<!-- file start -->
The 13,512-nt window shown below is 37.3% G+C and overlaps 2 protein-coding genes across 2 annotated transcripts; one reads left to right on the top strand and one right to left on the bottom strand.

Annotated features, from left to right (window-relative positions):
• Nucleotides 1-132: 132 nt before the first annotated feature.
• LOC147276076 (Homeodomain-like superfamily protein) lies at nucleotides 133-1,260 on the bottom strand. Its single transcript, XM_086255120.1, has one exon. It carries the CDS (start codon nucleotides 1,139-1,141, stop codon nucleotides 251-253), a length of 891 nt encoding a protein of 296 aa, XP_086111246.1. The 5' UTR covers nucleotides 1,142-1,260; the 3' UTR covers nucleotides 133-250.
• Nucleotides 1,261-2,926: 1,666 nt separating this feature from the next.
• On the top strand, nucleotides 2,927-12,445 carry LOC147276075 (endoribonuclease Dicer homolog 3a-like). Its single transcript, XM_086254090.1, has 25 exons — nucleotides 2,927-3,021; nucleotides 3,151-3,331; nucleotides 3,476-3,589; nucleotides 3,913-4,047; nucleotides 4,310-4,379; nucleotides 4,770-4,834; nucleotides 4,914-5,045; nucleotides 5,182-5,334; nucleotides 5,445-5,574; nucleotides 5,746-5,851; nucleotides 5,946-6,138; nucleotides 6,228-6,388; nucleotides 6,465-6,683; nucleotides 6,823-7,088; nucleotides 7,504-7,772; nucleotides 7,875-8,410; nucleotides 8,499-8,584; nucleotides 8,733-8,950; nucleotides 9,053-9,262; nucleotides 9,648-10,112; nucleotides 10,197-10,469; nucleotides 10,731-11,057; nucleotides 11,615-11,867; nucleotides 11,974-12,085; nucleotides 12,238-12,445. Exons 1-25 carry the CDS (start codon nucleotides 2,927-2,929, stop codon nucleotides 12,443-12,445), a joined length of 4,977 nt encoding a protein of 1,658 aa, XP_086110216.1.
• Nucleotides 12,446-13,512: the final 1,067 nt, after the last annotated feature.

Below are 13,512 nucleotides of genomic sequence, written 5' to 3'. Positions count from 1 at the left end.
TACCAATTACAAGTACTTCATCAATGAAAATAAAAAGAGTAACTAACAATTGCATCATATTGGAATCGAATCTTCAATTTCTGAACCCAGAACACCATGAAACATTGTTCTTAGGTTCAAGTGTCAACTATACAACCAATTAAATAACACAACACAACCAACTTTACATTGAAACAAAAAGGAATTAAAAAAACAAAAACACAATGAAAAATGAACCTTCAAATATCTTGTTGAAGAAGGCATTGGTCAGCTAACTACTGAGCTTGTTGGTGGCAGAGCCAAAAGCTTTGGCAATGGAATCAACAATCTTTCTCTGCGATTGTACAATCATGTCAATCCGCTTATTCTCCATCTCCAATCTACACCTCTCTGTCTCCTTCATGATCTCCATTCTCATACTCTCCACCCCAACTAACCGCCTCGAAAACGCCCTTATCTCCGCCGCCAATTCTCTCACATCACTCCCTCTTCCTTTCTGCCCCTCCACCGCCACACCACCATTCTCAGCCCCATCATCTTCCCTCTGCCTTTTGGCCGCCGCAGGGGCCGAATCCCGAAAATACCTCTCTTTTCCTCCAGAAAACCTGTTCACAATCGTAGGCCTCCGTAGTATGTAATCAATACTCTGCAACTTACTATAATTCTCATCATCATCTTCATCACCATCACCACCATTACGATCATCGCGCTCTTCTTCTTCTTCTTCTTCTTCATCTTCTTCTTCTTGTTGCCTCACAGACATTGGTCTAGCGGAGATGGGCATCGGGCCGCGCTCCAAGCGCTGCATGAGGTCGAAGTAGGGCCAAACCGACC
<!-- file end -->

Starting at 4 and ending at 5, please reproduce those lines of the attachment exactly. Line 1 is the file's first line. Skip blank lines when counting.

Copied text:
• LOC147276076 (Homeodomain-like superfamily protein) lies at nucleotides 133-1,260 on the bottom strand. Its single transcript, XM_086255120.1, has one exon. It carries the CDS (start codon nucleotides 1,139-1,141, stop codon nucleotides 251-253), a length of 891 nt encoding a protein of 296 aa, XP_086111246.1. The 5' UTR covers nucleotides 1,142-1,260; the 3' UTR covers nucleotides 133-250.
• Nucleotides 1,261-2,926: 1,666 nt separating this feature from the next.